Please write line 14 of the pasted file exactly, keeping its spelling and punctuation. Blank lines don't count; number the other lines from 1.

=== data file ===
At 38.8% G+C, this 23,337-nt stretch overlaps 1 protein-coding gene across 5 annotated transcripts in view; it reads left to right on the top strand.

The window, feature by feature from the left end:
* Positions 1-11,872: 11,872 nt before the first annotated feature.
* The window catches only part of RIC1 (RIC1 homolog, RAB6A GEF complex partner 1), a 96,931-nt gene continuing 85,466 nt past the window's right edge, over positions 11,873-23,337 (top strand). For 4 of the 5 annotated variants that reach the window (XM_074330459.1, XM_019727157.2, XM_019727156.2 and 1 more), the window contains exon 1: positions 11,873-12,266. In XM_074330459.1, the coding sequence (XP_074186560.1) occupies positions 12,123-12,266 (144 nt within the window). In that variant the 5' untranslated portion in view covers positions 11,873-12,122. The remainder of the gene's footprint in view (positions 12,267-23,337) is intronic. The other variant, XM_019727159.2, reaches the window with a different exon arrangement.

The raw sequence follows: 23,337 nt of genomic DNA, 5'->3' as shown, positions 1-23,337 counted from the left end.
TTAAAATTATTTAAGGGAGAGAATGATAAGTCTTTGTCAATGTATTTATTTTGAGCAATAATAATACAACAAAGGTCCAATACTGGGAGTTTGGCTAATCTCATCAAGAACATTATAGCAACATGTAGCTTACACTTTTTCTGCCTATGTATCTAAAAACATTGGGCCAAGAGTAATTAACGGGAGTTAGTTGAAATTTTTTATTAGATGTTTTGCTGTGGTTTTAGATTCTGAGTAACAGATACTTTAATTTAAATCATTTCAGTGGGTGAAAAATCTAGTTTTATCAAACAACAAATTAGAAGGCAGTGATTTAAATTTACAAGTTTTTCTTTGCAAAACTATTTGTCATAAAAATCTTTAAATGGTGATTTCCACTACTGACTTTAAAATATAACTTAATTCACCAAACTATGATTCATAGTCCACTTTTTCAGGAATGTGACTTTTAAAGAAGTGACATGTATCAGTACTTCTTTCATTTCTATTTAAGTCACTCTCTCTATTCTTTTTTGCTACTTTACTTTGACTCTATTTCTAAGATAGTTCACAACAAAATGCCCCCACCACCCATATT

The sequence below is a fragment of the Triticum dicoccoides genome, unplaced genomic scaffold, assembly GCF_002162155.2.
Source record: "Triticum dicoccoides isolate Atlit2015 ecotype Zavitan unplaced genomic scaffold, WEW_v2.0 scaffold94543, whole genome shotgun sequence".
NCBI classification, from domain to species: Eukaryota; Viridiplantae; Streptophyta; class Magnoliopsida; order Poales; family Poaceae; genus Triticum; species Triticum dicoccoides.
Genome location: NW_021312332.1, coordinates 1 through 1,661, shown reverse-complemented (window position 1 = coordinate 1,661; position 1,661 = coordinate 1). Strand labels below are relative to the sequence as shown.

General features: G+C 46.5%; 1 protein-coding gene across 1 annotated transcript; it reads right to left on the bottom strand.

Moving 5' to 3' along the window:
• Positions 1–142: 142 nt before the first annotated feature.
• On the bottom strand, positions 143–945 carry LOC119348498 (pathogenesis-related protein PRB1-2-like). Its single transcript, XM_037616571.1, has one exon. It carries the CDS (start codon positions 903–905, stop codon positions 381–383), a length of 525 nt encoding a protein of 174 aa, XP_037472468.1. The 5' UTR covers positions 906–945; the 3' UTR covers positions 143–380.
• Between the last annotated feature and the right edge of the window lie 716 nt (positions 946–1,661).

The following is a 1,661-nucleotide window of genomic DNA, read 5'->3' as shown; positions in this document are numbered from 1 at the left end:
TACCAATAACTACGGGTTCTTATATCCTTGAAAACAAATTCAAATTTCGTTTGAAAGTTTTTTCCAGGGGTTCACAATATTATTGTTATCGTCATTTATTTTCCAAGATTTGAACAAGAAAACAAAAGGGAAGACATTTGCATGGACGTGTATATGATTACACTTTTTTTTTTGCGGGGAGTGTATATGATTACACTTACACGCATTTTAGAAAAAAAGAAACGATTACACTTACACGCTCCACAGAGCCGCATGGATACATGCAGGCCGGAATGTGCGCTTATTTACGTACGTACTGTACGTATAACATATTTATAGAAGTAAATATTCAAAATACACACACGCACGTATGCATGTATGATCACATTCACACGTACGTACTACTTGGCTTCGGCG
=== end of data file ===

• On the bottom strand, positions 143–945 carry LOC119348498 (pathogenesis-related protein PRB1-2-like). Its single transcript, XM_037616571.1, has one exon. It carries the CDS (start codon positions 903–905, stop codon positions 381–383), a length of 525 nt encoding a protein of 174 aa, XP_037472468.1. The 5' UTR covers positions 906–945; the 3' UTR covers positions 143–380.